Review: Alpine Labs Pulse Camera Controller

“Late December” is a great season, with Christmas, Hanukah, and various other gift-giving opportunities. Especially when Santa brings presents. And Santa brought me presents this year—did he ever!

For starters, my son Daniel bought me this:

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Superb.

But hardly as interesting to my readers as one of the gifts Jason, my other son, brought me from California—namely, the device I am reviewing here. Here it is:

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This $99 (US) device is the extremely cool Alpine Labs Pulse camera controller:

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What does a camera controller do? Um… It controls your camera. Duh.

Let me explain. First, here’s how you operate it:

  1. Mount this controller on the flash hotshoe on your Canon or Nikon (but not Sony) camera.
  2. Connect the cable to the mini USB/micro USB input on the camera. Unlike traditional remote triggers, this one uses Bluetooth, and it connects to your camera using the USB port, not the trigger port.
  3. Install the “Pulse Camera Control” app on your phone/tablet (search for it under that name). Both iOS and Android are supported.

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You can now pair the device and use the app:

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(That pairing, incidentally, could be handled more elegantly. Rename your device and yet it often returns to the default name. But that is a minor issue, and even during my testing I received at least one firmware update, v.1.21. The iPhone app I tested with is v1.3.0.506e570. More about bugs later.)

The device had no trouble recognizing my Canon 5D Mk3 or 1Dx. The Alpine Lab web site has a list of cameras that will work: most current Nikon and Canon cameras are supported.

You can now use the app to control your camera in the following way. First, set the camera to manual focus and preferably to manual exposure mode.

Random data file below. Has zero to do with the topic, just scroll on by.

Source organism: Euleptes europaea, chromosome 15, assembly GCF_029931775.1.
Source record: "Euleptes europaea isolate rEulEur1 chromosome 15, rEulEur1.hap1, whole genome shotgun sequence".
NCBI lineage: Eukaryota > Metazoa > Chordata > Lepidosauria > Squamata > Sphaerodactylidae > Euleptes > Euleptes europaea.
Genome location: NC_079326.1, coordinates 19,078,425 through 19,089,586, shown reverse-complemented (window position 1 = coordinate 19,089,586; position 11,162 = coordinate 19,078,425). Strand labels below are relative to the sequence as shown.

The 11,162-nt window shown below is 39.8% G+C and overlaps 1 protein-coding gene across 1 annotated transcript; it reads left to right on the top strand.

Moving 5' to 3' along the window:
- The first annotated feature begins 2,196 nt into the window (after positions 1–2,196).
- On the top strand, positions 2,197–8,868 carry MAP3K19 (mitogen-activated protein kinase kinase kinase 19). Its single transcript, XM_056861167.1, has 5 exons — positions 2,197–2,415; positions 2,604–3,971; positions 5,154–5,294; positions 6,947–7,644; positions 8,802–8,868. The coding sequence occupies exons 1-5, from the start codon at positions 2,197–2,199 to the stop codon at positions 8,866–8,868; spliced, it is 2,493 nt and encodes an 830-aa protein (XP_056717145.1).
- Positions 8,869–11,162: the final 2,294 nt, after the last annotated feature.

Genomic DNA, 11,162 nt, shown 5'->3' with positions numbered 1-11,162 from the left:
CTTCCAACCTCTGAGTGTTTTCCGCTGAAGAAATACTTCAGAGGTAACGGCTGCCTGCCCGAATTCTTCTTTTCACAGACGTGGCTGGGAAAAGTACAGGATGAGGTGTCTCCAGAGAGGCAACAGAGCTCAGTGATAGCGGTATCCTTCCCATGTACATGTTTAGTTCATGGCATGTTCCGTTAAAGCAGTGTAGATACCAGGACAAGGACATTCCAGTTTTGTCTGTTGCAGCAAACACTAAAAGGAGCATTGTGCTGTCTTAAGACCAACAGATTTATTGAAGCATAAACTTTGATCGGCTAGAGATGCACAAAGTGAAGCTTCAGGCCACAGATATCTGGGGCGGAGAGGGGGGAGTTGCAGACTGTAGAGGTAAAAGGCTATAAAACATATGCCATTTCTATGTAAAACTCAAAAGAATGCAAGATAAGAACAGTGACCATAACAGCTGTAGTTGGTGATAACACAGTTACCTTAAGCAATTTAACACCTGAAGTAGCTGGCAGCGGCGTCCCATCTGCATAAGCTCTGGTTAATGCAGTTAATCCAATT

Now use the app to:

  • Set exposure: i.e. set Aperture, Shutter and ISO (your camera should ideally be in Manual mode, and it should be set to manual or back-button focus).
  • Take pictures by pressing the “shutter button” on the app. After you take a picture, you get a preview, which although it is small, low-resolution, an blurry, is very useful. You can also get a histogram, which is also very useful.
  • Take Video, the same way.
  • Make Time Lapse sequences. This is an extremely cool and easy-to-use feature; see the screen capture below. Easy and flexible: It allows exposure ramping, and you can even pause the exposures. Don’t forget to turn off picture review on the back of the camera when using this mode, or you will drain your battery unnecessarily quickly.

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Exposure Ramping is a very cool feature:

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  • Take Long Exposure pictures. Without this, all you can do is up to 30 seconds, or use the “Bulb” mode, where you yourself have to hold down the camera’s shutter for the required shutter time. Now, you can easily take 35 second exposures, or 55 second exposures, or any exposures up to an hour and a minute. (You can still use “Bulb” mode also, if you wish, and you can start with a delay).
  • Take HDR combinations. Take 3-9 images, up to 7 stops (!) apart from each other. Pulse allows you to take the pictures; it does not combine them for you. You can do that in Lightroom or whatever app you use.
  • Photo Booth: a very simple photo booth mode where the app takes 1-10 pictures when you hit the shutter; 5-10-15-20-etc seconds apart.

Here’s the selfie, taken with the Pulse, whose preview you saw in the earlier screen shot:

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This great app does have a few little bugs, but seeing the frequency of updates I am sure they will be fixed soon. Bugs I observed included:

  • The “LED brightness” setting did not work reliably (or at all? Hard to tell).
  • The LED stays on sometimes. Just constant, i.e. non-flashing, blue. At other times, it is completely off. Perhaps these states mean something, but if so: I have no idea what.
  • Several times, the “OK” button on the app screen was obscured by the iPhone’s keyboard. Resetting was the only fix, since there was no down arrow “remove keyboard” key.